It was fascinating to see how Leroy’s relationship with his father, Kenneth, shifted after he’d learned that his son would be joining the force. To offer some background, as portrayed in the film, Kenneth was beaten beyond recognition by racist cops during a traffic stop. While Kenneth felt hurt and betrayed by his son’s decision, Leroy also felt torn—although it didn’t prevent him from losing sight of the bigger picture.

The most compelling part is that Logan intentionally joins the force because of what happened to his father, even though it was incredibly painful for Kenneth. This caused a rift between the father-son duo, but fortunately for Leroy, we see that Kenneth eventually comes to respect his son’s decision, even though he may not fully understand it. I imagine his support is part of what kept Leroy going.

3. John Boyega’s Performance Is Phenomenal

You may recognize him from the Star Wars films or Pacific Rim Uprising, but this was actually my first time seeing Boyega in a film. Still, I had really high expectations, especially since McQueen’s other films were filled with such strong performances. And sure enough, Boyega did not disappoint.

Everything about Boyega’s performance is brilliant, from his heartbreaking outbursts to his subtle facial expressions. For example, in one scene, when Leroy sits at lunch and hears a few officers casually exchange racist comments, you can see him struggle to keep his cool, even though there’s rage building beneath the surface. And in another scene, when a Black kid refers to him as a “coconut,” we get a clear view of his thinly veiled discomfort as he tries to maintain professionalism. True acting at its finest.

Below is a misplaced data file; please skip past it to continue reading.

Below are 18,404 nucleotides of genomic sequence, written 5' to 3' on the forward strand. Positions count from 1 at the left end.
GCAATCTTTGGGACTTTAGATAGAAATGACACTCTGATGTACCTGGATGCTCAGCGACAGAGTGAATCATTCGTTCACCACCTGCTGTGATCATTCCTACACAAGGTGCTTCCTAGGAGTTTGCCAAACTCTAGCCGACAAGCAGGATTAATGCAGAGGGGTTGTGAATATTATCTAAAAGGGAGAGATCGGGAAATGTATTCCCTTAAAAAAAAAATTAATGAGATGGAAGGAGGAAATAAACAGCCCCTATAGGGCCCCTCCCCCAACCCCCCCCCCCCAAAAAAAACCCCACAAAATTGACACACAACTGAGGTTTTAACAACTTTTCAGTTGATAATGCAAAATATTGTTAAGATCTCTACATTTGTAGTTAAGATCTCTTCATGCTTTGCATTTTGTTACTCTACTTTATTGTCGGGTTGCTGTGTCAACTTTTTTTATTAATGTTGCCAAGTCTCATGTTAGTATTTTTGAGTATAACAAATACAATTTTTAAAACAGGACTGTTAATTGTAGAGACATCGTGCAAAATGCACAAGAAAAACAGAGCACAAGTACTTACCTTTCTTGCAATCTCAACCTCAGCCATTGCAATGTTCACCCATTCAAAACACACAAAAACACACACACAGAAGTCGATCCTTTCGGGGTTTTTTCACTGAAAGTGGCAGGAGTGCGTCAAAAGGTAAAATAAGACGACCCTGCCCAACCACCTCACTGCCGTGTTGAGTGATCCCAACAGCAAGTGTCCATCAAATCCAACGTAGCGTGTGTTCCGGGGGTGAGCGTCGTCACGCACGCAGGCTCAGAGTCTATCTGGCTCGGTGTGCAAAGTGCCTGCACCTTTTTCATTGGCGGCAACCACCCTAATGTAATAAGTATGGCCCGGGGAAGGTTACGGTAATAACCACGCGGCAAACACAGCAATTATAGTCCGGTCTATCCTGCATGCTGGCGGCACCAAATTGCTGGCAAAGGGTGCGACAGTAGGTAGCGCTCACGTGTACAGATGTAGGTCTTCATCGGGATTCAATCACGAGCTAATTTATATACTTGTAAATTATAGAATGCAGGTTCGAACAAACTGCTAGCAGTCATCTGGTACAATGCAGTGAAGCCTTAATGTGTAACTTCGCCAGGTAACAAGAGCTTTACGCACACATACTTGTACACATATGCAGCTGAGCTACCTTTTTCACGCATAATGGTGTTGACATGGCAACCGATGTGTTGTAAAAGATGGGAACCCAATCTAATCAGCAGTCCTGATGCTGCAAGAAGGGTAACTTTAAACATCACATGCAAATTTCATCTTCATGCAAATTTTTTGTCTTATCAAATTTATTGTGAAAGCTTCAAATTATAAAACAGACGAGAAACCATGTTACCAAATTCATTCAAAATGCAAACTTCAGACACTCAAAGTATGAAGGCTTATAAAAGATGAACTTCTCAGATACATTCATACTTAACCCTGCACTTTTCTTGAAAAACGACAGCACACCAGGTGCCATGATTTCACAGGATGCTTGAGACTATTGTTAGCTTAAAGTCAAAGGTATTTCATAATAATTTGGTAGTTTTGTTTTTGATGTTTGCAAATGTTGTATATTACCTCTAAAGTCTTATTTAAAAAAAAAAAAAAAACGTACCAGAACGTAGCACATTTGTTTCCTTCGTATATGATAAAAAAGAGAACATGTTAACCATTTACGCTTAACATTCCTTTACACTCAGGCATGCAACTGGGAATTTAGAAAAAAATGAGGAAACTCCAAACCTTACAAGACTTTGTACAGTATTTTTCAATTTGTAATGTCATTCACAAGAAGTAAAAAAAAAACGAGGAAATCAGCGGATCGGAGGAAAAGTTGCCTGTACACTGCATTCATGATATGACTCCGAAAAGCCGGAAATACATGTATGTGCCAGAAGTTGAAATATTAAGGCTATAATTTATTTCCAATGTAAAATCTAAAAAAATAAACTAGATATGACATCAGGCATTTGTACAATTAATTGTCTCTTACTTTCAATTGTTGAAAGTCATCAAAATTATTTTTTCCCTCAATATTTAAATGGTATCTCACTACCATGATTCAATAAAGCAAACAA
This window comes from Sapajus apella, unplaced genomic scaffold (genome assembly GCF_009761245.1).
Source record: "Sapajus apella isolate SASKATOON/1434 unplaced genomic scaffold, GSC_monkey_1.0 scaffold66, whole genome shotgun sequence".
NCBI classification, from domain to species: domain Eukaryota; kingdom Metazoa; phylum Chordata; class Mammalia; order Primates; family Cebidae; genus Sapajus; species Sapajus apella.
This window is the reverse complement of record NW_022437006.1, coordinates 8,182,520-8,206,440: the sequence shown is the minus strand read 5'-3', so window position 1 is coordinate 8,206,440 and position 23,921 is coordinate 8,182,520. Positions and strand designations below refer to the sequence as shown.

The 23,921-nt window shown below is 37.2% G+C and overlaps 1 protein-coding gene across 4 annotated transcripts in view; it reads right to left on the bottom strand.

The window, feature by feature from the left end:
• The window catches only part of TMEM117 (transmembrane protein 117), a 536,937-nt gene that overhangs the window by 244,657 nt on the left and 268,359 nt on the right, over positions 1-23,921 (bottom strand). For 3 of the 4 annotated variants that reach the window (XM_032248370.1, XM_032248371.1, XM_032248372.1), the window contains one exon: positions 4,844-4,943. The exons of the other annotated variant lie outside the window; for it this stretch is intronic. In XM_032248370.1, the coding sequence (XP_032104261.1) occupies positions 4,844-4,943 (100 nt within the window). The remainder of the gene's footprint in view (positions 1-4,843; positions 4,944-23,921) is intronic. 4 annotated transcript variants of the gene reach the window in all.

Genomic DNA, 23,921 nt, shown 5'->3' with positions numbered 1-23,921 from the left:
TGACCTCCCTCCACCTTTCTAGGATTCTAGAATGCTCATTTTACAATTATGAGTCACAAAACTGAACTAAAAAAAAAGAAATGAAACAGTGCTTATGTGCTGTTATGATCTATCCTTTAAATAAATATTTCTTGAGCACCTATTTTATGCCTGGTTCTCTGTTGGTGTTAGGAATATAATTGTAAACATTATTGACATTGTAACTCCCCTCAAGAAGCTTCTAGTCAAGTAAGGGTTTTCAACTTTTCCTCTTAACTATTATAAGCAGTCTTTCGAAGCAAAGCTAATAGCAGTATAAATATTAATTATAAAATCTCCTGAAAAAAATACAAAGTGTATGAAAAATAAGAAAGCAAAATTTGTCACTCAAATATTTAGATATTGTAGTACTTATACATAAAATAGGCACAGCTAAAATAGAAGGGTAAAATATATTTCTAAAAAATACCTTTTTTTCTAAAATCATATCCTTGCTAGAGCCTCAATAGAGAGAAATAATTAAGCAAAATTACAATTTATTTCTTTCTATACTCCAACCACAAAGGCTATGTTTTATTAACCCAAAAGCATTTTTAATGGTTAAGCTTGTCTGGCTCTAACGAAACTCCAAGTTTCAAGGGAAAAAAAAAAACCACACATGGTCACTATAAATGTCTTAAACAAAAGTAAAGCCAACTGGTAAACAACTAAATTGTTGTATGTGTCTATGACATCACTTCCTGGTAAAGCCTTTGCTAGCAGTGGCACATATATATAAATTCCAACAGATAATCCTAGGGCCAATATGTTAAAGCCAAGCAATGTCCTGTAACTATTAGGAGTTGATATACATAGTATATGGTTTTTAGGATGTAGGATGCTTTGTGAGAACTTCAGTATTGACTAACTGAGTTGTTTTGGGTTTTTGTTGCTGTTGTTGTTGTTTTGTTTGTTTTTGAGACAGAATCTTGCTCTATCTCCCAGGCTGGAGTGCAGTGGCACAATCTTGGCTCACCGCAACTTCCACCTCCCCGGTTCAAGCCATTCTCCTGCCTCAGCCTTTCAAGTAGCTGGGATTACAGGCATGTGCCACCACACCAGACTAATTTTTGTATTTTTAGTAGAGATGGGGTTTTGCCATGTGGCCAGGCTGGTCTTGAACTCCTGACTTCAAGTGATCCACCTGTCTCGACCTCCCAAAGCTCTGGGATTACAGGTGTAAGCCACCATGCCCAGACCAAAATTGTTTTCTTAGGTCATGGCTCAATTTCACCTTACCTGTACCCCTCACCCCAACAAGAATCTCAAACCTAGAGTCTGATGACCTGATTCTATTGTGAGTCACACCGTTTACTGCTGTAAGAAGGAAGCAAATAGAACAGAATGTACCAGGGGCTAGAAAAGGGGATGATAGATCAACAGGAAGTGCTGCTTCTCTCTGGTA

4. That Ending Makes You Think, Like, Really Think

I won’t reveal the details, but I will say that the last scene is a cliffhanger, and one that’s rather unsettling. Instead of a cozy, feel-good ending that offers closure, viewers are left to contemplate serious questions and consider their relevance today. For instance, can one person really make a difference when they’re going up against a flawed system that’s built to destroy them? Is it so far-fetched to fight for change when it seems like the majority has no interest in doing the same? Is it worth it to create change through a controversial approach, when even the Black community starts to view you as an enemy?

These are the questions that lingered with me in that quiet last moment, but more importantly, it felt like a reminder that police reform is necessary—especially now. I imagine there are a number of Black officers who now share the same sentiments as Leroy did when he first joined the force, and that’s great. But as we’ve seen in several violent police recordings, we’ve still got a long way to go.

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nakeisha campbell bio

Associate Editor, News and Entertainment

Nakeisha has been interviewing celebrities and covering all things entertainment for over 8 years, but she has also written on a wide range of topics, like career...